What’s the Over/Under in your Marketing?
“Underpromise, over-deliver” is something we’ve all heard, almost always as if it’s a virtue. In fact, it’s simply gaming the client’s expectations in the short term. Clients will begin to expect based on what you do, not what you say, over time.
“Overpromise, under-deliver” is knowingly setting people’s hopes beyond that which you can execute. This one doesn’t even pretend to be virtuous; it’s an underhanded tactic used to close business and then apologize your way out of well-earned disappointment.
What both of these approaches in marketing share is that they relate to providing goods or services to existing customers. Have you thought about how your marketing promises affect your market messages?
In marketing, we place great emphasis on your unique message. Based on the distinct traits of your business, your messaging should be made up of things that only your company can say. This is the substantive uniqueness of your message. Then there’s the articulation of your uniqueness – how you say it. To do this well it must be memorable and stand out in a sea of thousands of daily messages.
Both of these things are critical, but there’s more.
Your message is meant for your unique audience. They need something from you; they need your help. This is where your marketing promise comes in. Does it line up with the needs of your audience? Can you deliver on it? To be effective, the promise component of your messaging must be right.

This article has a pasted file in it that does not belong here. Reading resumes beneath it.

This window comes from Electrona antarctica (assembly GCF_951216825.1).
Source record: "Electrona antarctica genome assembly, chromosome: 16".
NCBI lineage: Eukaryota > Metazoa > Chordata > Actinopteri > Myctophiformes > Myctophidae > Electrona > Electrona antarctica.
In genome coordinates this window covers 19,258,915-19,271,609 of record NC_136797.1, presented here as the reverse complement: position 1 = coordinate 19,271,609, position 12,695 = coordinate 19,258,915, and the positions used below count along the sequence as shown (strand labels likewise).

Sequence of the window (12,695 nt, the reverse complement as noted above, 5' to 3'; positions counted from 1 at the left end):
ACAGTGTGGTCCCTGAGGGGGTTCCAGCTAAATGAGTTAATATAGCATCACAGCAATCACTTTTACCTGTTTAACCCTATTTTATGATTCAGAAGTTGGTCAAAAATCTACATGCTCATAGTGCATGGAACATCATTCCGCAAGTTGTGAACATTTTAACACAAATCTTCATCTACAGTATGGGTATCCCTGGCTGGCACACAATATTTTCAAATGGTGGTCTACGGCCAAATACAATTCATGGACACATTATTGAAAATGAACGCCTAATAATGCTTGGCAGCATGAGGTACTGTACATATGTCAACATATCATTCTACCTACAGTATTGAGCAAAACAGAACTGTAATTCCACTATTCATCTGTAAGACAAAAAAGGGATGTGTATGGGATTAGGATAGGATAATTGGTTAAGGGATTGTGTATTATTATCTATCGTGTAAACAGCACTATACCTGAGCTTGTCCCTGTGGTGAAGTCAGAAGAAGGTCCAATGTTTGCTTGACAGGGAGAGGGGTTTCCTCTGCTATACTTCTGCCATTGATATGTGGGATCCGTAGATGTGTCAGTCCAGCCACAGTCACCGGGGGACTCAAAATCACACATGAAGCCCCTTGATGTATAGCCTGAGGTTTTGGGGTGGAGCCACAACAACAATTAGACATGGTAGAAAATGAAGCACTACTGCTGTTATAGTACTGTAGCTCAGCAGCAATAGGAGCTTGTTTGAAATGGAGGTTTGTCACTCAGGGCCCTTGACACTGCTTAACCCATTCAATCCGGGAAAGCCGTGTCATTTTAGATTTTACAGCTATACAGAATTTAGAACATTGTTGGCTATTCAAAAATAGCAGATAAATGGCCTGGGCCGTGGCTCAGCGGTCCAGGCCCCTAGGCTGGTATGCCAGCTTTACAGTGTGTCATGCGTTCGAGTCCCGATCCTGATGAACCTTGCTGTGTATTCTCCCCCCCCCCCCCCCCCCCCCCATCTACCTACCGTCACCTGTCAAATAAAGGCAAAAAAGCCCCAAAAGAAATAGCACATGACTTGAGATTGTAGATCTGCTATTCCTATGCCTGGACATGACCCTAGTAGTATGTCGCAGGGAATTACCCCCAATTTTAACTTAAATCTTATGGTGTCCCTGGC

The consequences of the wrong promise (over or under) in marketing are not considered enough.
If you overpromise during marketing, it will have the same effect as overpromising during a relationship – disappointment, remorse, and premature end to the relationship.
Underpromising will have a very different effect. First, you simply won’t bring the right people into your sales funnel. The audience your business was built for will pass you by because you’re not speaking to their needs with your promise. Second, you WILL attract the wrong people into your funnel. They’ll pick up on the signal you’re sending and buy from you for the wrong reasons. You’ll solve problems they’re not interested in. You’ll provide additional products/services that won’t make sense for their business. You won’t be able to provide what they most care about and like overpromising, you’ll lose customers.
As you look at all of your messaging, ask the questions:
“Is my marketing promise the right one?”
“Does it meet the needs of my audience?”
“Can I deliver?”